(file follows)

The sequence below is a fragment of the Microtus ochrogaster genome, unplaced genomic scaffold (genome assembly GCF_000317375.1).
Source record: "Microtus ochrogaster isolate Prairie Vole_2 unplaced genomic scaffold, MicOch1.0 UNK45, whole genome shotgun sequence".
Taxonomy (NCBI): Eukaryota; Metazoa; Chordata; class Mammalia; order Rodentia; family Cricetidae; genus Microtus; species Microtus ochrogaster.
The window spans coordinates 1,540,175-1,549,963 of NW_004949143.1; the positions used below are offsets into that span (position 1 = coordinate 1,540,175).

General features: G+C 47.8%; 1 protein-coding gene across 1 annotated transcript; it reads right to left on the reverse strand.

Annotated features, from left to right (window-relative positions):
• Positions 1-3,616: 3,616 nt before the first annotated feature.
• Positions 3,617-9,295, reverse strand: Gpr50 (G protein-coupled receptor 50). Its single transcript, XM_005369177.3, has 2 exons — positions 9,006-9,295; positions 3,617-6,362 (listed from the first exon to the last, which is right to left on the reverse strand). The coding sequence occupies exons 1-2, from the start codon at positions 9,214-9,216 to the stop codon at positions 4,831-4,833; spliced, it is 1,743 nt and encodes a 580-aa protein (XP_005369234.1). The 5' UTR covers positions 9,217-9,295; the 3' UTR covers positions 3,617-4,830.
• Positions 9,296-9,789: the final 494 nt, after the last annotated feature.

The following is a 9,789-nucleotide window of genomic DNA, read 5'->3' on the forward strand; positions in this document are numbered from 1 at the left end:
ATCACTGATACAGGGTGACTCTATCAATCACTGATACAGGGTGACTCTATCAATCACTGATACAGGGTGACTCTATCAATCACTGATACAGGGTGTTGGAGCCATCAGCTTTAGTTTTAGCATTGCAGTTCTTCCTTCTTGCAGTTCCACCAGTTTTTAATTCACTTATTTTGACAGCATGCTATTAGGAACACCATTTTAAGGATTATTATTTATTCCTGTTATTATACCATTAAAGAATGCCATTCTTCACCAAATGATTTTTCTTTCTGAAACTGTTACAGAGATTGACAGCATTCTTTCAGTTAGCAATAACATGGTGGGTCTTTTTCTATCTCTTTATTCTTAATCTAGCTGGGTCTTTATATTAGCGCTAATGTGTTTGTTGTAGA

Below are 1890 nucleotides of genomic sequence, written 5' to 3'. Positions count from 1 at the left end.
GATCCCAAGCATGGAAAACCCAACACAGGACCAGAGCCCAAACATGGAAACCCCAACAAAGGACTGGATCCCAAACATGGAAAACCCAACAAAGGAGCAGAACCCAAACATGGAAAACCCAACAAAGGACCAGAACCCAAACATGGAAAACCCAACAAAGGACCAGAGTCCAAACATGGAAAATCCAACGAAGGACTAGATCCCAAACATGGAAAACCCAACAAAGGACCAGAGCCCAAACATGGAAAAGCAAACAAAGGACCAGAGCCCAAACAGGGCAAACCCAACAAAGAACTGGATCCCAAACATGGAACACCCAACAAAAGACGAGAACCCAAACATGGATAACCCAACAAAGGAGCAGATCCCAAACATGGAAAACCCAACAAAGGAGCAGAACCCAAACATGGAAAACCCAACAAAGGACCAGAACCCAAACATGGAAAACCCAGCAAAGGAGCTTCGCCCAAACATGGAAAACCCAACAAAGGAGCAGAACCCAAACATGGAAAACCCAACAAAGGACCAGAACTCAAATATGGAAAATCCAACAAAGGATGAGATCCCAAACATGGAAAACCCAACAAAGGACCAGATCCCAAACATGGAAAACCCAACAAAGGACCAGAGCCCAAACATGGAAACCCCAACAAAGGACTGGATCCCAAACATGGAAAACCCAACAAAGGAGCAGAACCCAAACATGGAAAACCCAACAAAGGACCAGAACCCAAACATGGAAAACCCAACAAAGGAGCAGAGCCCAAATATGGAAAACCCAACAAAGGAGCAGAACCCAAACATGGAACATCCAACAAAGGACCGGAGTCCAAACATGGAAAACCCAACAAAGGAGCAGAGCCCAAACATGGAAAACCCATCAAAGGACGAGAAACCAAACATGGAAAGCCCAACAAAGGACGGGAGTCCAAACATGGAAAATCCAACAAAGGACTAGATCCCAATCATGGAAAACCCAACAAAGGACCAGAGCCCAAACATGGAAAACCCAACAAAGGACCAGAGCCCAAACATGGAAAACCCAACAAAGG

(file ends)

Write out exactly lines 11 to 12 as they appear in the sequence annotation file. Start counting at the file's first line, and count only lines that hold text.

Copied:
ATCACTGATACAGGGTGACTCTATCAATCACTGATACAGGGTGACTCTATCAATCACTGATACAGGGTGACTCTATCAATCACTGATACAGGGTGTTGGAGCCATCAGCTTTAGTTTTAGCATTGCAGTTCTTCCTTCTTGCAGTTCCACCAGTTTTTAATTCACTTATTTTGACAGCATGCTATTAGGAACACCATTTTAAGGATTATTATTTATTCCTGTTATTATACCATTAAAGAATGCCATTCTTCACCAAATGATTTTTCTTTCTGAAACTGTTACAGAGATTGACAGCATTCTTTCAGTTAGCAATAACATGGTGGGTCTTTTTCTATCTCTTTATTCTTAATCTAGCTGGGTCTTTATATTAGCGCTAATGTGTTTGTTGTAGA

Below are 1890 nucleotides of genomic sequence, written 5' to 3'. Positions count from 1 at the left end.